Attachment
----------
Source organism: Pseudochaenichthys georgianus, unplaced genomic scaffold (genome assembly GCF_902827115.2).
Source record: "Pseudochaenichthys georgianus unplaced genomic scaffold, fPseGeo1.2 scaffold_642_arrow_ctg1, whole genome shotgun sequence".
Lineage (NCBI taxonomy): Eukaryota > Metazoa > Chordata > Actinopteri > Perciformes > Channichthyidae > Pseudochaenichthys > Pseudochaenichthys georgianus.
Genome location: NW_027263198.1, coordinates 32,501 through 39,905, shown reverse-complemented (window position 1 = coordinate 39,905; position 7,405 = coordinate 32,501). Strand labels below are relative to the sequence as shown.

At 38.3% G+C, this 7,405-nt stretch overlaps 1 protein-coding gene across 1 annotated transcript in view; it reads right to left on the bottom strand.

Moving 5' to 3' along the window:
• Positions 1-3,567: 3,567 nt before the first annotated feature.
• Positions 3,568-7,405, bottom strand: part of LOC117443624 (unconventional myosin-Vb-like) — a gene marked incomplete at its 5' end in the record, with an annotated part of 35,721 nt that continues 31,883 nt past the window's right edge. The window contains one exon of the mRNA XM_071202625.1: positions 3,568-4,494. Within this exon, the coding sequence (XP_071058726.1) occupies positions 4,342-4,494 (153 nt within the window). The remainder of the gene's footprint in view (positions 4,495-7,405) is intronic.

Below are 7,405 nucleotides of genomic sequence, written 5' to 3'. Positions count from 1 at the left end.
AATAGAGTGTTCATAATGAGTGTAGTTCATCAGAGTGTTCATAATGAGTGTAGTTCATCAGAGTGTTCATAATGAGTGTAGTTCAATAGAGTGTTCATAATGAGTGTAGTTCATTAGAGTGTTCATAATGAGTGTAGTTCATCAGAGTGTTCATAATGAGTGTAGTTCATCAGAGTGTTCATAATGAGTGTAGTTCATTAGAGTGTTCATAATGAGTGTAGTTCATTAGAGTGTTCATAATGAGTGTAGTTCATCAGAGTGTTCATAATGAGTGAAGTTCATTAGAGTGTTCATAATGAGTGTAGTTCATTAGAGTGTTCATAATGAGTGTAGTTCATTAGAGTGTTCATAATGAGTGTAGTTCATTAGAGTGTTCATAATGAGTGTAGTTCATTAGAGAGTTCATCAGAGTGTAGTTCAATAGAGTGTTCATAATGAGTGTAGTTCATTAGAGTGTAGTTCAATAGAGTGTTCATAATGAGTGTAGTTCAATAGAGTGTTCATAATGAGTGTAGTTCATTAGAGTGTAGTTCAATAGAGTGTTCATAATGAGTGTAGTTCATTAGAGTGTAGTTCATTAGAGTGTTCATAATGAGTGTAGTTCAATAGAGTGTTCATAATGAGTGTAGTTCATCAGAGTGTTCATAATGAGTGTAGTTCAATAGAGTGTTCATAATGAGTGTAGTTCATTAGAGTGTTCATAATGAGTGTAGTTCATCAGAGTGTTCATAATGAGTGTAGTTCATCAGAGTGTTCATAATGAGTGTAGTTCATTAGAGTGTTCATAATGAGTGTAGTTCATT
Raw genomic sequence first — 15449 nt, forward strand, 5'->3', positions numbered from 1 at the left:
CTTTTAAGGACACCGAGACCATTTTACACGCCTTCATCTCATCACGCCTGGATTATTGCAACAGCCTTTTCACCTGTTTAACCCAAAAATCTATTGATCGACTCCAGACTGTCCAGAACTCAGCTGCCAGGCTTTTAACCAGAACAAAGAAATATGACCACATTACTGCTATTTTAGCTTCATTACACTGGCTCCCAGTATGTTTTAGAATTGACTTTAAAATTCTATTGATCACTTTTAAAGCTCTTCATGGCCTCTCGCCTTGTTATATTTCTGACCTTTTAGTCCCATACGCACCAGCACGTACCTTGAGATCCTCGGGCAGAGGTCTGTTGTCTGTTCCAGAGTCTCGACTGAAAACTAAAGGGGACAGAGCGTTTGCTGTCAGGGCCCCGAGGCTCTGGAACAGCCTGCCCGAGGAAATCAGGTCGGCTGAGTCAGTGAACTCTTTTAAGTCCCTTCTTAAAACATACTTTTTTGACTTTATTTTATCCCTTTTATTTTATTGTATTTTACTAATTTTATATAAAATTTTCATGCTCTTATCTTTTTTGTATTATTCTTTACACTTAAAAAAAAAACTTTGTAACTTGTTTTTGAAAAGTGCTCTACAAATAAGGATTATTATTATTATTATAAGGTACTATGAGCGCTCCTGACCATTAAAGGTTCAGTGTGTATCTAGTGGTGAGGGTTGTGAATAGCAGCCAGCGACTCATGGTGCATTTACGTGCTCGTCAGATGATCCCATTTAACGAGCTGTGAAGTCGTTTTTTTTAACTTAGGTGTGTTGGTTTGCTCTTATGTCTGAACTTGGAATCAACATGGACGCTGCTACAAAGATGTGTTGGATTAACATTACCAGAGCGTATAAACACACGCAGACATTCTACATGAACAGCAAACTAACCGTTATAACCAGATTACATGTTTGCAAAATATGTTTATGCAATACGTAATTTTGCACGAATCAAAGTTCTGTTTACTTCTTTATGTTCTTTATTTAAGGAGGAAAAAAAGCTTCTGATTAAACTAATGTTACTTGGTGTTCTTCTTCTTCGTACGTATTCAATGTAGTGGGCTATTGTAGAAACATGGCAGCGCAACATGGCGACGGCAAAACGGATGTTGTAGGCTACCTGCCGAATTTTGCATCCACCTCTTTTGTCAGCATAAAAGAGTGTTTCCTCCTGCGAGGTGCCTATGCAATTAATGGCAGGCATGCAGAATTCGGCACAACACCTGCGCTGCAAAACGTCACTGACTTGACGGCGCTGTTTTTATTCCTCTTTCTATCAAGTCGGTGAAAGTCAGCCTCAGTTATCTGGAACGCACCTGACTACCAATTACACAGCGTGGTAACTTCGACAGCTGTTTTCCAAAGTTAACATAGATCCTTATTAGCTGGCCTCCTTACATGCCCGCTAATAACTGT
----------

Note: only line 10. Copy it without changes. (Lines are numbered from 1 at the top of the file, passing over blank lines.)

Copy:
AATAGAGTGTTCATAATGAGTGTAGTTCATCAGAGTGTTCATAATGAGTGTAGTTCATCAGAGTGTTCATAATGAGTGTAGTTCAATAGAGTGTTCATAATGAGTGTAGTTCATTAGAGTGTTCATAATGAGTGTAGTTCATCAGAGTGTTCATAATGAGTGTAGTTCATCAGAGTGTTCATAATGAGTGTAGTTCATTAGAGTGTTCATAATGAGTGTAGTTCATTAGAGTGTTCATAATGAGTGTAGTTCATCAGAGTGTTCATAATGAGTGAAGTTCATTAGAGTGTTCATAATGAGTGTAGTTCATTAGAGTGTTCATAATGAGTGTAGTTCATTAGAGTGTTCATAATGAGTGTAGTTCATTAGAGTGTTCATAATGAGTGTAGTTCATTAGAGAGTTCATCAGAGTGTAGTTCAATAGAGTGTTCATAATGAGTGTAGTTCATTAGAGTGTAGTTCAATAGAGTGTTCATAATGAGTGTAGTTCAATAGAGTGTTCATAATGAGTGTAGTTCATTAGAGTGTAGTTCAATAGAGTGTTCATAATGAGTGTAGTTCATTAGAGTGTAGTTCATTAGAGTGTTCATAATGAGTGTAGTTCAATAGAGTGTTCATAATGAGTGTAGTTCATCAGAGTGTTCATAATGAGTGTAGTTCAATAGAGTGTTCATAATGAGTGTAGTTCATTAGAGTGTTCATAATGAGTGTAGTTCATCAGAGTGTTCATAATGAGTGTAGTTCATCAGAGTGTTCATAATGAGTGTAGTTCATTAGAGTGTTCATAATGAGTGTAGTTCATT